Two new trends are grabbing the attention of Chinese publishers. One is the emergence of the Little Duku children’s books, which set the standard on well-defined age segmentation and high-quality materials; the series has since become an exemplary model for children’s books published in Mainland China. The other is the emergence of graphic novels of both literary and artistic value that are becoming popular among Chinese readers. Examples include the above-mentioned Jimmy Corrigan; Maus by Art Spiegelman; and Les Cités Obscures by François Schuiten and Benoît Peeters. These have all been translated and published in Chinese. At the same time, “Internet+” is also being attached to popular keywords among many publishers in China, where the new media are playing an increasingly influential role in the selection and marketing of new books. Occasionally, some commercial investors, with cultural sentiments and spare cash, follow such internet+ traces and give out funds, to the benefit of only a handful of publishers, despite the fact that there is very low chance to see a return on their investment.

Since 2015, bookstores have started to see better days after years and years of struggling. Both state-owned and privately-run bookstores have found ways to survive in the short term. Two years ago, Sanlian Taofen Bookstore in Beijing started running 24 hours a day. At night, desks by the windows and staircases leading to the basement are filled with hard-working students, tourists, and homeless people. Business isn’t great, but Premier Li Ke-Qiang has praised the operation in a letter, and therefore the store possibly would have to stay open 24–7. Meanwhile, bookstore chains such as Eslite, Page One and Fang Suo are all sprouting up in first-tier cities in China. Gold Coast Library and Li Yuan Library are located in remote areas of the country, attracting a cult following of readers eager to make a pilgrimage to “the most beautiful” or “the most solitary” libraries in China. In another encouraging sign, bookstores are becoming a regular feature of high-end commercial developments and buildings. This seems like a promising turning point for the survival of bookstores, an issue that has troubled many people for years. But the bookstores in upscale neighborhoods might not be quite like those that haunt our memories.

Is the outlook optimistic or pessimistic? There are mountains and oceans apart between such bestsellers as the web serial novels All About the Ming Dynasty (Mingchao naxie shier) and the scholarly work 1587, A Year of No Significance: The Ming Dynasty in Decline (Wanli shiwu nian). Likewise, there are many differences be-tween a street-side bookstand and the Beijing independent bookstore One-Way Street. The internet talk show Lo-gic Thoughts (Luoji siwei) and the book review collection Green Tea’s Book Affairs (Lücha shuching) are similarly vastly different from one another.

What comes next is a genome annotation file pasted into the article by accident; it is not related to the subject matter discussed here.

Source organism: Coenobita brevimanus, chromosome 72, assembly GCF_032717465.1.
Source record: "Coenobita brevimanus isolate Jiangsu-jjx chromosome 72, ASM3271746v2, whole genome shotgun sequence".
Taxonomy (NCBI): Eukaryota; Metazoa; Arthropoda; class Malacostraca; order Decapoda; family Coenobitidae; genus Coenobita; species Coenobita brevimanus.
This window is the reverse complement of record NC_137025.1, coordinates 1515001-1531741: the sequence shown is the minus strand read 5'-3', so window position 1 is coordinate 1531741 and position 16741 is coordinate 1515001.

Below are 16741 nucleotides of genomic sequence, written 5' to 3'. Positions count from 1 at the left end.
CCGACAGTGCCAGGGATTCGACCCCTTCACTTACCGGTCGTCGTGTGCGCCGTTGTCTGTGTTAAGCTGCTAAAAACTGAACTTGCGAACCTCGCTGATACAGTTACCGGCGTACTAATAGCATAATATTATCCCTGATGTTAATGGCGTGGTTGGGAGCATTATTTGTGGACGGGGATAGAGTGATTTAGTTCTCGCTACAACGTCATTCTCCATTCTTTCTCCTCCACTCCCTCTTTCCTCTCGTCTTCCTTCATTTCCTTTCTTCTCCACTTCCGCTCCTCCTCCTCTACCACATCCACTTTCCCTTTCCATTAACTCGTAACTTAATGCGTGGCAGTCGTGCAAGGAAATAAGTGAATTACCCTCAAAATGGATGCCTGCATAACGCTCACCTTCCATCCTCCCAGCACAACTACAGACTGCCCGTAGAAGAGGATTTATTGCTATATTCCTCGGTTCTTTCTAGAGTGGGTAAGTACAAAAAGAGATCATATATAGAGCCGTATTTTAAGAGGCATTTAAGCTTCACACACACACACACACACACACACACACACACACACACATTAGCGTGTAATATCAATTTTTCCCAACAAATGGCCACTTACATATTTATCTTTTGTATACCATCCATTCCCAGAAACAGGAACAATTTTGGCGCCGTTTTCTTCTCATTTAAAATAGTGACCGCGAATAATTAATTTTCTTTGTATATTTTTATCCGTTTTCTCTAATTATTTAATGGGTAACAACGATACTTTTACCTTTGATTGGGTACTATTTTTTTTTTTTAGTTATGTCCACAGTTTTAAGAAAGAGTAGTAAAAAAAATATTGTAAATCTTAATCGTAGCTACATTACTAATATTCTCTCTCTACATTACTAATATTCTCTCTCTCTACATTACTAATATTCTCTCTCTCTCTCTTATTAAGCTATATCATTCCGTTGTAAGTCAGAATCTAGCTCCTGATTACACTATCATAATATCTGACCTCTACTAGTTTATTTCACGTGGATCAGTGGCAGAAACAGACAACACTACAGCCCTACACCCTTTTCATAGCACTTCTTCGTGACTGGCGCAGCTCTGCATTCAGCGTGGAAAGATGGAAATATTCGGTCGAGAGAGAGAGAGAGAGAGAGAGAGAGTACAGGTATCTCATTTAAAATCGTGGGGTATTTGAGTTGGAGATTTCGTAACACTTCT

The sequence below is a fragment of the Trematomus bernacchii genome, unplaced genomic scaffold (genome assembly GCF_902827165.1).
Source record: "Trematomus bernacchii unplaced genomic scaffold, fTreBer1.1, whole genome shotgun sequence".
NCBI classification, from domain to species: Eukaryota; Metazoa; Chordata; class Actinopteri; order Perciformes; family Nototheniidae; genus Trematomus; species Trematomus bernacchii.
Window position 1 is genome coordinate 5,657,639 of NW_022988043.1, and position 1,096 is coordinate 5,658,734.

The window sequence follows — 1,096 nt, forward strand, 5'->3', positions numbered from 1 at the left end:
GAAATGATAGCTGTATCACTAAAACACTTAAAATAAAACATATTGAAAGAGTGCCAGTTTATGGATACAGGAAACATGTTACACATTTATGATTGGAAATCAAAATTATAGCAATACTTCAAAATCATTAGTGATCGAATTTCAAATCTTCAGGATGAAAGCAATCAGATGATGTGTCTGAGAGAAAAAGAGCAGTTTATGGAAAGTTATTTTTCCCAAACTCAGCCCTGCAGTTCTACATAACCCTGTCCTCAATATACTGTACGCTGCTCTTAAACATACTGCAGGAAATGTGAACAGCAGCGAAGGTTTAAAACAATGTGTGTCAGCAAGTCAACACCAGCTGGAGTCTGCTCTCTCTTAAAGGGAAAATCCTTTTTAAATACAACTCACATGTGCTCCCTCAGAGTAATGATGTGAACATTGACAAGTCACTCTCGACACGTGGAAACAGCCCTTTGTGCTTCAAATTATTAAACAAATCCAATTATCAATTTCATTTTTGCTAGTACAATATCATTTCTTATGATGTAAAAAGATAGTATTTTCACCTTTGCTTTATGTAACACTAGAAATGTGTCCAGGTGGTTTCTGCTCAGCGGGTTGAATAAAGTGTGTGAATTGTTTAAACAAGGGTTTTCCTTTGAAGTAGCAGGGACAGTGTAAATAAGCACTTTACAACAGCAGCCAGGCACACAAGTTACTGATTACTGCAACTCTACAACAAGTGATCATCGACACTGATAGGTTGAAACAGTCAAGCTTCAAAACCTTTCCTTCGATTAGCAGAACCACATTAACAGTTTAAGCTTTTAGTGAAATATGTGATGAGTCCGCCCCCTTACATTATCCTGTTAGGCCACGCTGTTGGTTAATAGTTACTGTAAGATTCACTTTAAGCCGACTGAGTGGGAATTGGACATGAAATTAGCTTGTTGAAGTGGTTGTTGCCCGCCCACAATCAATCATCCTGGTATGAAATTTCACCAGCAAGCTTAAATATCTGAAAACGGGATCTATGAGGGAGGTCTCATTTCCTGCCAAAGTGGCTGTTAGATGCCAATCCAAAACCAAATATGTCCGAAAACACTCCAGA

Over 30 years ago, the first edition of any book published in China launched with a run of at least 100,000 copies. Today, sales of 20,000 copies of a book could place it on a bestsellers list. Last year, the 4K re-mastered version of Once Upon a Time in America was screened during the Beijing International Film Festival, and the theater was fully packed by enthusiastic movie fans at all three screenings. It was so popu-lar that the organizer decided to hold extra screening sessions, but none of the three special screenings that followed were sold out like the previous ones. My friends and I tried to estimate how many people are fans of Once Upon a Time in America. We realized that — at its best and most generous estimate — the number would not exceed 100,000 people. Popular phenomena are one thing, while the market reality might be quite another. This example could also serve as a good reference for the book market in China. As the publisher of an internationally acclaimed book, whose translation and introduction to China has taken three years, I can say that the quality of the book and its sales have done quite well. The current sales figures, however, come in at fewer than 10,000 copies. I would be delighted if the number eventually reaches 30,000 — this optimistic estimate means that the reading population of China comes down to one out of every 20,000 people. If we compare that number to China’s total population, it shows the contrast between phenomena and reality.

Does that sound pessimistic? My conclusion may prove otherwise. A good book that casts a feeble dim light — reaching 30,000 individuals out of a vast sea of people — is still accompanying many souls through endless dark nights.

Now I call that true optimism.

Text by Shouzuwucuo, Editor-in-Chief of a literary magaizne, Publisher at Small Audience Publishing, Copyeditor of Duku; English translation by Tom Wang and Lin Yuting
Chapter 7 – 12